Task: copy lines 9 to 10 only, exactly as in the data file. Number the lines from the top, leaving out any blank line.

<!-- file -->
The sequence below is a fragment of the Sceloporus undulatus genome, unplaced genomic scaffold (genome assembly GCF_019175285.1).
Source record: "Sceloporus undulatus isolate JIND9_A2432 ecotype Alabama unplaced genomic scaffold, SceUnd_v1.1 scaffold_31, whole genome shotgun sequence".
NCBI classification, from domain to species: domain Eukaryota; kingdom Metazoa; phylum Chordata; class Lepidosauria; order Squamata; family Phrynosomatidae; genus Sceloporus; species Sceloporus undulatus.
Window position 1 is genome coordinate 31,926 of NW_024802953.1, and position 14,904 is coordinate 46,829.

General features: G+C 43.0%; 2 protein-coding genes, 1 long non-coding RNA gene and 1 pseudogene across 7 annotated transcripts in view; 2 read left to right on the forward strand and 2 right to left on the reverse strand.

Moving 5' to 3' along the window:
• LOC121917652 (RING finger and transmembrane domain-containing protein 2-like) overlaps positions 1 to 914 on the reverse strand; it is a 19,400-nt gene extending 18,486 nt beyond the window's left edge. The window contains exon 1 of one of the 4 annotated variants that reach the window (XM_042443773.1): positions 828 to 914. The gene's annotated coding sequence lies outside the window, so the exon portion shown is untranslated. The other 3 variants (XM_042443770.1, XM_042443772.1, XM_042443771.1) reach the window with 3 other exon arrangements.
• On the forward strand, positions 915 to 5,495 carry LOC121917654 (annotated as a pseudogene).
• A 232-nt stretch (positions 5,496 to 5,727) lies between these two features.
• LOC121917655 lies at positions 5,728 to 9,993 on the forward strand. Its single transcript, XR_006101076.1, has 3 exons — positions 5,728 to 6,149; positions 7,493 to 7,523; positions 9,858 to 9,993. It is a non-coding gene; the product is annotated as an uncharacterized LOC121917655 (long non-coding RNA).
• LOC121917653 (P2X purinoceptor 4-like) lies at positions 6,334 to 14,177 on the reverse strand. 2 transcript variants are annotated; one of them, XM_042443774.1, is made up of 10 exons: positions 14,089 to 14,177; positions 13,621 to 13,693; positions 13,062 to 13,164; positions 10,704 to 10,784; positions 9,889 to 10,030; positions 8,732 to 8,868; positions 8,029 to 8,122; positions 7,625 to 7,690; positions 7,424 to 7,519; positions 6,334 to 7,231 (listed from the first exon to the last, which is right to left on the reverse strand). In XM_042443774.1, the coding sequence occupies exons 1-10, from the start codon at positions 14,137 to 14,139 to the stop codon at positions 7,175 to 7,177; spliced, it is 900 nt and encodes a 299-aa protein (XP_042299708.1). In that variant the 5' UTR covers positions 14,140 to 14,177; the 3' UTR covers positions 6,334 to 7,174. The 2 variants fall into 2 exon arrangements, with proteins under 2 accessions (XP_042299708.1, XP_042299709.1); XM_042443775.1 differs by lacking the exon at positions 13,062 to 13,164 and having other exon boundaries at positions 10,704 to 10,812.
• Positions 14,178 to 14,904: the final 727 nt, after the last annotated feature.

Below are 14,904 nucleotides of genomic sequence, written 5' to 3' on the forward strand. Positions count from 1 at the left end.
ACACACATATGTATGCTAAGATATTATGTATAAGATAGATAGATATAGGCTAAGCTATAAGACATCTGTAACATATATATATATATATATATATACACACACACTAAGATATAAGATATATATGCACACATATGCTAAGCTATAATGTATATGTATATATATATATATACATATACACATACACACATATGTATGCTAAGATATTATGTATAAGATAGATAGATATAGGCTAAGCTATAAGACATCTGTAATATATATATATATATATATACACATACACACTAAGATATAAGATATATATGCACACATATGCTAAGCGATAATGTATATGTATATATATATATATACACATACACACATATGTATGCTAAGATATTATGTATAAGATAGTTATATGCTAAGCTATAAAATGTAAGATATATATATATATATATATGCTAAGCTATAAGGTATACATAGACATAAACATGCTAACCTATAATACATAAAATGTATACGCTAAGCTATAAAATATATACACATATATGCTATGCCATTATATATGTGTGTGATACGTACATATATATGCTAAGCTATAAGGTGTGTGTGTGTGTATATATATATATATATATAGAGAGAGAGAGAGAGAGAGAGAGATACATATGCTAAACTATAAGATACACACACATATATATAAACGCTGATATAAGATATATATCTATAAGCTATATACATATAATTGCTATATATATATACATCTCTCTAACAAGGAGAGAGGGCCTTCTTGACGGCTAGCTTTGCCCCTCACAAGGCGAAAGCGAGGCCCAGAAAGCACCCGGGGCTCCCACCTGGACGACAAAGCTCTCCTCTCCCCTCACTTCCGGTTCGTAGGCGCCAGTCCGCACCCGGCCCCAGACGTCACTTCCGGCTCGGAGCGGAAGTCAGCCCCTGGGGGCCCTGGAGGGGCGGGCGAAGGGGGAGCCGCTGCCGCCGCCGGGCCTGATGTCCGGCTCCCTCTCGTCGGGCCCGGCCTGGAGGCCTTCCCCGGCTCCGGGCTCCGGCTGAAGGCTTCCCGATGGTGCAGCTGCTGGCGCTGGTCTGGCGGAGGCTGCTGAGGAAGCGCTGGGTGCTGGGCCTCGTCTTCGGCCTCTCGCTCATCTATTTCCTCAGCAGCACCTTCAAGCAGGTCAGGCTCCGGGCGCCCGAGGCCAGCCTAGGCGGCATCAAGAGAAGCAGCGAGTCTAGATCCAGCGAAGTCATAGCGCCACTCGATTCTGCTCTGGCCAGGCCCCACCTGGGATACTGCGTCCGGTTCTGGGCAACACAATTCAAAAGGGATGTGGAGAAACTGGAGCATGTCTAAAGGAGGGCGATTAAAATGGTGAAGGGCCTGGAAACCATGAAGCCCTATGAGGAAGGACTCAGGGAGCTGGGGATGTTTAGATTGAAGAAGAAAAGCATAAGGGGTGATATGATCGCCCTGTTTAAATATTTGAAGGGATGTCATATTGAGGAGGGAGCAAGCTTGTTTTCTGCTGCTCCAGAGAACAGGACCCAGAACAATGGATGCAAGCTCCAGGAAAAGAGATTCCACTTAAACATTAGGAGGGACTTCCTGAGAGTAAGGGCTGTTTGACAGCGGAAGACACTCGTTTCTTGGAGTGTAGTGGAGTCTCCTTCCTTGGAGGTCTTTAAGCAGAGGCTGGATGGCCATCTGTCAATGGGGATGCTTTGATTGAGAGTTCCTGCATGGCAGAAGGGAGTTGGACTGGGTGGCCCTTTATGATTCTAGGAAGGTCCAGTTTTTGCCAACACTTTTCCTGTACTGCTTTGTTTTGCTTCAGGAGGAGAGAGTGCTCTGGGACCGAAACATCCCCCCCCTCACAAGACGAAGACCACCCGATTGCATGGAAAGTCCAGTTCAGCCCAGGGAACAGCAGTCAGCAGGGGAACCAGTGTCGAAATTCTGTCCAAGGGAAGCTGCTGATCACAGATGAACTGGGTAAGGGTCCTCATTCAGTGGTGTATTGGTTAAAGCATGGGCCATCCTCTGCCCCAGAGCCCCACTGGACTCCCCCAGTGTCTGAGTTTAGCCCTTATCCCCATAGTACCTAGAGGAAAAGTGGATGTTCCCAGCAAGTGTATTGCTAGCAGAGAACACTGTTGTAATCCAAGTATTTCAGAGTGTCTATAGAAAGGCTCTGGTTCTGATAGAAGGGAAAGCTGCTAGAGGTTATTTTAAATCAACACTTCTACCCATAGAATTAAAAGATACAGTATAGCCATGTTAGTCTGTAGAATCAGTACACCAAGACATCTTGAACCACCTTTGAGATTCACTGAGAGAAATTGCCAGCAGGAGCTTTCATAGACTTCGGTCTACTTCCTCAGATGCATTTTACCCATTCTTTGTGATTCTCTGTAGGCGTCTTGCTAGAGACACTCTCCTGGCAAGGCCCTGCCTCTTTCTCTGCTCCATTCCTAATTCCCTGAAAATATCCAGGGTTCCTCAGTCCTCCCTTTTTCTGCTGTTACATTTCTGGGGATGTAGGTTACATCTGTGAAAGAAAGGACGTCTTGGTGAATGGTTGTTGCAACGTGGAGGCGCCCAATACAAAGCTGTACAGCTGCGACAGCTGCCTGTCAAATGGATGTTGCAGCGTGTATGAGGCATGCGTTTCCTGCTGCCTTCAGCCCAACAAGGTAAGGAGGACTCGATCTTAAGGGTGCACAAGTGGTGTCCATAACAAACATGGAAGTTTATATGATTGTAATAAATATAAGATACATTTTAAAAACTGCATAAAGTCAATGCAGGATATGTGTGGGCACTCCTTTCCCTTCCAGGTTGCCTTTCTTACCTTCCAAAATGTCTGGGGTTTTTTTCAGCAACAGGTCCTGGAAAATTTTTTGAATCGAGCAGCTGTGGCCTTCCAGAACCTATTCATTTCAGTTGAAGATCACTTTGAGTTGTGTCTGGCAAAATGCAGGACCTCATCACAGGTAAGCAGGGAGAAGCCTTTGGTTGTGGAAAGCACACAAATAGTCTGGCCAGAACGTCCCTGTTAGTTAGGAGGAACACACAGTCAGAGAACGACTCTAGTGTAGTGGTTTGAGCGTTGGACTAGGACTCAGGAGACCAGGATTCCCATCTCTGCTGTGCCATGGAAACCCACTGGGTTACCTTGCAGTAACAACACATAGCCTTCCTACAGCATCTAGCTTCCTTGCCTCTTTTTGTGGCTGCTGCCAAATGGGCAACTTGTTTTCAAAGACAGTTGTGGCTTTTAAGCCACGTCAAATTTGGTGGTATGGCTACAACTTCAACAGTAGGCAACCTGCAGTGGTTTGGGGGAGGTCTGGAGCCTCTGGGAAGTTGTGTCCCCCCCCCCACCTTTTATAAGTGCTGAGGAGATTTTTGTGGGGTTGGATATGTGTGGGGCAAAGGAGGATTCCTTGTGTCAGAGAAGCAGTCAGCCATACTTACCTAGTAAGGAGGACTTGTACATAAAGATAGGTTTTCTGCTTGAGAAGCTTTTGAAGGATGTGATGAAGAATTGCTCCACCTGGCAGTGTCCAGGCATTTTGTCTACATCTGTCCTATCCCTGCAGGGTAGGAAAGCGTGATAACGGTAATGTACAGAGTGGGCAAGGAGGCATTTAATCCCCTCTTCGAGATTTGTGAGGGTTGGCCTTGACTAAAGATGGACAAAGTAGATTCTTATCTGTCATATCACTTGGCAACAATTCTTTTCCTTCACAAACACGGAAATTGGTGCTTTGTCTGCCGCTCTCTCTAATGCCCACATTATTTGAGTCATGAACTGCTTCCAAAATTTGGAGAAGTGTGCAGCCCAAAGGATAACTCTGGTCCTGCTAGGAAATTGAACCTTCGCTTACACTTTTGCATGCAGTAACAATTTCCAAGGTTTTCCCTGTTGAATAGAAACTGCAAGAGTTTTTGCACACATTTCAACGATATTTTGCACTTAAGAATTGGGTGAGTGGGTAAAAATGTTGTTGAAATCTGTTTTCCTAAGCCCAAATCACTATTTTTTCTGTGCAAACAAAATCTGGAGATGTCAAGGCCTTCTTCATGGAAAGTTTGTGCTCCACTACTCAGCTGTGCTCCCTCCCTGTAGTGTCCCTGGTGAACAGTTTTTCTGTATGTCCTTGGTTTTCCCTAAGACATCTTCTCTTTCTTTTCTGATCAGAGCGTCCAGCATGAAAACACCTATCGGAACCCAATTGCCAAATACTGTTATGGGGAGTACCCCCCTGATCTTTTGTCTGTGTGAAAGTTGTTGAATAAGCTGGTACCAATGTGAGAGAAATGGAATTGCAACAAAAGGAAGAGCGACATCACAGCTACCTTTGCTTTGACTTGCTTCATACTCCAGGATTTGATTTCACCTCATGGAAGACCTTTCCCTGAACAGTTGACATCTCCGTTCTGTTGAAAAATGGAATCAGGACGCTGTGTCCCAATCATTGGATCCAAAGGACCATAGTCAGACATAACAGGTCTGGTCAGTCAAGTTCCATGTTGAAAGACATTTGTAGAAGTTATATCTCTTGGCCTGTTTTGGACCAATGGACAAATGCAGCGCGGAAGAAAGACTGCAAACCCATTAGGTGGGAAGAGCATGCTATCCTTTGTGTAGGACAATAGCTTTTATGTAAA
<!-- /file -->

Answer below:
• A 232-nt stretch (positions 5,496 to 5,727) lies between these two features.
• LOC121917655 lies at positions 5,728 to 9,993 on the forward strand. Its single transcript, XR_006101076.1, has 3 exons — positions 5,728 to 6,149; positions 7,493 to 7,523; positions 9,858 to 9,993. It is a non-coding gene; the product is annotated as an uncharacterized LOC121917655 (long non-coding RNA).